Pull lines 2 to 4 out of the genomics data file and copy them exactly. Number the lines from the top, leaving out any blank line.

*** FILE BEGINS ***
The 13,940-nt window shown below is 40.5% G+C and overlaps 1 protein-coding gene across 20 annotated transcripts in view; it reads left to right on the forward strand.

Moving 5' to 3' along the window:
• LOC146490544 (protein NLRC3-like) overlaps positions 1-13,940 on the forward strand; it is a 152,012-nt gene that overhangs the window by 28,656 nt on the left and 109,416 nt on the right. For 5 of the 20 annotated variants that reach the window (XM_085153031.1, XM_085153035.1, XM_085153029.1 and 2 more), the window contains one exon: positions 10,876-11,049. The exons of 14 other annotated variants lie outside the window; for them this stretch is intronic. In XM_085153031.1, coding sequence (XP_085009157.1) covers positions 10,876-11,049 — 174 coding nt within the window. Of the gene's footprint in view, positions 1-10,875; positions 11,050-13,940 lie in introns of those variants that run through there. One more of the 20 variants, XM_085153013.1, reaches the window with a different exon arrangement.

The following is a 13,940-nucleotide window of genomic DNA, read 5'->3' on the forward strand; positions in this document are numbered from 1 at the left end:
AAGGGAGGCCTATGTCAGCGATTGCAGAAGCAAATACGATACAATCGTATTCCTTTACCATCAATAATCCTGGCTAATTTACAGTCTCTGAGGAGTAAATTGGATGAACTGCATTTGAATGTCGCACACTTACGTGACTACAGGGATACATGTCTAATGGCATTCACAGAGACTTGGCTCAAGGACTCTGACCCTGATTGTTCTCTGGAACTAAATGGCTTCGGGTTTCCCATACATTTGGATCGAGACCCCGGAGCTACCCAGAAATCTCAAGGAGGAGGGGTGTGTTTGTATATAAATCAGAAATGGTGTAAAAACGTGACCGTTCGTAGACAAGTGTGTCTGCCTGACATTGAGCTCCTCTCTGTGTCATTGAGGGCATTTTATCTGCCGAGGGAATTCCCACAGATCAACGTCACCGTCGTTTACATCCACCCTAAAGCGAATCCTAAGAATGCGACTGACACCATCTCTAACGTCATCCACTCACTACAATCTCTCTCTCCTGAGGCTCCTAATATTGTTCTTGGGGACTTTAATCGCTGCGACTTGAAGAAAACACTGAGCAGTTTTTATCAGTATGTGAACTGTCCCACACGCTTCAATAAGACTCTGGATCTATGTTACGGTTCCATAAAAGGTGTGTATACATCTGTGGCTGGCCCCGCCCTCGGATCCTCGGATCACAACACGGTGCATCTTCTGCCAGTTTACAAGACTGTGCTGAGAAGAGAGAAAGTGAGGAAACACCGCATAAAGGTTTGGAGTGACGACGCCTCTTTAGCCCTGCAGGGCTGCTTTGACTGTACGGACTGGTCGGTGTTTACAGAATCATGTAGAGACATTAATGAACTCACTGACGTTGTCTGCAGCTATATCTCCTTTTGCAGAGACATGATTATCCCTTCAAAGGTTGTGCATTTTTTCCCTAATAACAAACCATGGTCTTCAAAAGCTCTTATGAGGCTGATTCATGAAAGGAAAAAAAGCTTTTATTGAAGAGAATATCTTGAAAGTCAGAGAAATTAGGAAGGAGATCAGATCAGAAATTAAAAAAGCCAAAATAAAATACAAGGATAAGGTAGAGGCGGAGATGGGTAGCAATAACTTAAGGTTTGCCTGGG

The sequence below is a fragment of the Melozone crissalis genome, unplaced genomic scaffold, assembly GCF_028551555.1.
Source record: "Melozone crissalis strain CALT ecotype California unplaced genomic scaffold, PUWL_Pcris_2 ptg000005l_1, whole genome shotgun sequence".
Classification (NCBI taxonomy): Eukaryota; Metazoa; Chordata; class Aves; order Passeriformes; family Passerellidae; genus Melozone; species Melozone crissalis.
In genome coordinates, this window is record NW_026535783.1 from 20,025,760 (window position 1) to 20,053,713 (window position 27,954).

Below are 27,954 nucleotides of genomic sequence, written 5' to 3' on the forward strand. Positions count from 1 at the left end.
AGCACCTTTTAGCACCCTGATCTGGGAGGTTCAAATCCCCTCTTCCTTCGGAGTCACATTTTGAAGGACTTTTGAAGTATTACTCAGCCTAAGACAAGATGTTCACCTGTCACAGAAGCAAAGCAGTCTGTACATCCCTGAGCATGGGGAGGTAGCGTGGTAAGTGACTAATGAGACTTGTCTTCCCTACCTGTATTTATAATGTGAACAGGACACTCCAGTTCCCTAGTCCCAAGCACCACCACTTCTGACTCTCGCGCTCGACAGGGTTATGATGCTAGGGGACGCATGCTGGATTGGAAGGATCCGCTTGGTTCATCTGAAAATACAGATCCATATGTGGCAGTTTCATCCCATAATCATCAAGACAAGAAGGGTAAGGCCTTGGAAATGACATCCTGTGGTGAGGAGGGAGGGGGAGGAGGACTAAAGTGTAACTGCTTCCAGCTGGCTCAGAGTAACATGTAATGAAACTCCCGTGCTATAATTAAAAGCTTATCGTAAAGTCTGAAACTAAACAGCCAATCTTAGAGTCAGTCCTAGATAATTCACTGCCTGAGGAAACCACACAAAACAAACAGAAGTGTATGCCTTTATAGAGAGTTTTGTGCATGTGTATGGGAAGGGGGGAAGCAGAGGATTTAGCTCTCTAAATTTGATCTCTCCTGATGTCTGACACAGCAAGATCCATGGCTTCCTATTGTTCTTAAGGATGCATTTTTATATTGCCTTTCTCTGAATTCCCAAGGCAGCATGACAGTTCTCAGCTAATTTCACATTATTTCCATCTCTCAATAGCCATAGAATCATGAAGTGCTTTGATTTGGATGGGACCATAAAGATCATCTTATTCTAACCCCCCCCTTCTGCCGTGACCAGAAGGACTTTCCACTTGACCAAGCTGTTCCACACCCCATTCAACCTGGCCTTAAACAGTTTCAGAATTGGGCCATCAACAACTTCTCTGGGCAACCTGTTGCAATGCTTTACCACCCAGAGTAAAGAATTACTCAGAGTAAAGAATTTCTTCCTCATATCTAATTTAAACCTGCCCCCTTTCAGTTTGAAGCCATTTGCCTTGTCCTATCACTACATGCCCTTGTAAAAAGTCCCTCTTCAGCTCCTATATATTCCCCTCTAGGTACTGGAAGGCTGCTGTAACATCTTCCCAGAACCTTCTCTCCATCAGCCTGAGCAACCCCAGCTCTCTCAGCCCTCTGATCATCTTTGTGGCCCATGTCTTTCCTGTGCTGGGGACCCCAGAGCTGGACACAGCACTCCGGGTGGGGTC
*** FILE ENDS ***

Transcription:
Moving 5' to 3' along the window:
• LOC146490544 (protein NLRC3-like) overlaps positions 1-13,940 on the forward strand; it is a 152,012-nt gene that overhangs the window by 28,656 nt on the left and 109,416 nt on the right. For 5 of the 20 annotated variants that reach the window (XM_085153031.1, XM_085153035.1, XM_085153029.1 and 2 more), the window contains one exon: positions 10,876-11,049. The exons of 14 other annotated variants lie outside the window; for them this stretch is intronic. In XM_085153031.1, coding sequence (XP_085009157.1) covers positions 10,876-11,049 — 174 coding nt within the window. Of the gene's footprint in view, positions 1-10,875; positions 11,050-13,940 lie in introns of those variants that run through there. One more of the 20 variants, XM_085153013.1, reaches the window with a different exon arrangement.

The following is a 13,940-nucleotide window of genomic DNA, read 5'->3' on the forward strand; positions in this document are numbered from 1 at the left end: